This segment titled Alphabet Soup: The alphabet according to someone with very little shame and a lot of time on her hands was inspired by blogger Mandy Wallace and the Writers of Kern A to Z challenge. Enjoy!
It’s Friday night, readers and I’m all cozy in bed after a day of doing very little. Yesterday was one of those rare days when I’m called in for work and it was brutal, partly because it’s hard work, but also because my boss was being particularly annoying. Say what you will, but I think I’ve earned a day of doing nothing. *shrugs*
People say that the only thing certain in life is death, the fact that everything ends. A few days ago, as I rummaged around the mess that is my room for a notebook, I found a journal with farewell messages from high school. I remember passing the notebook around to people and asking them to write something, anything really. It was an attempt to preserve slivers of a time that had been both good and bad, as high school usually is. I collected messages from close friends, people I sort of knew, teachers I cherished.
Looking back I remembered so many moments, so many promises. Goodbyes that were never meant to last forever. Friendships that changed, because we couldn’t change with them. Which is not to say we haven’t changed, but rather that we changed to different frequencies. Sweet words that were written by people who are irrelevant to me now, as maybe they should have been then. I remembered that high school felt like something that would go on forever, that college felt the same way.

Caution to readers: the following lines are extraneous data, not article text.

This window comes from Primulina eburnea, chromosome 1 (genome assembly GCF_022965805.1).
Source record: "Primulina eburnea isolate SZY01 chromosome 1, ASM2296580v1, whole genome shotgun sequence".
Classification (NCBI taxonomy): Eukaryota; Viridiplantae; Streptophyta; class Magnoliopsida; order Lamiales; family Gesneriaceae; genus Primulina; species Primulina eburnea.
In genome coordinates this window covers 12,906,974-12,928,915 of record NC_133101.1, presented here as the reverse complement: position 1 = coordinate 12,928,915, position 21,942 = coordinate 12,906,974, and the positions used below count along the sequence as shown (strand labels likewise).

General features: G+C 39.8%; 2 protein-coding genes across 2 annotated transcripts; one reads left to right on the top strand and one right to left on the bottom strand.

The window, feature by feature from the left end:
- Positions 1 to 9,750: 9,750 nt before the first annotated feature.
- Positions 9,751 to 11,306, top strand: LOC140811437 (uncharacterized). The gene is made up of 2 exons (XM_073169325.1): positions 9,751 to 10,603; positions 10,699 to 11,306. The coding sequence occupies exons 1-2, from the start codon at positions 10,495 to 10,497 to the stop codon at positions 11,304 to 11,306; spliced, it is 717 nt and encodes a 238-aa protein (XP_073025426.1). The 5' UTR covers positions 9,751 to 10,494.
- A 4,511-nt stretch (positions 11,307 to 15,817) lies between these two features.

Except things still end. They grass may be greener, but it’s never green enough to make things last forever. And so we still say goodbye. To the people we love. To the people we can no longer accept in our lives. To our old selves, with our old habits, and our old flaws. In the end, metaphorical and not, I think we must mean our farewells.
As I read through the pages of my journal, as I remembered each and every person who took the time to share those few words with me, I couldn’t help but wish them well. And I don’t know that I truly wished them well then, but I do now. Blurred by nostalgia, the past makes better people of everyone who didn’t hurt us quite enough to be permanently deemed bad.
Today, as I write this, I remember all the farewells I’ve said since and the ones I haven’t had the chance to say. The ones that were necessary. The ones that happen every once in a while. The ones that are yet to come as the inevitable happens and things end. But most of all, I think of the small ones. The see you laters, the I’ll be back soon, the you won’t even notice I’m gone. Those are the ones that scare me the most because they’re never meant to be anything other than temporary, until they’re suddenly not.
So, whether we’re at the end of the road or right in the middle of it. Whether you’ve stepped out for a few minutes or you’ll be gone for a few days. Fare well. And come back.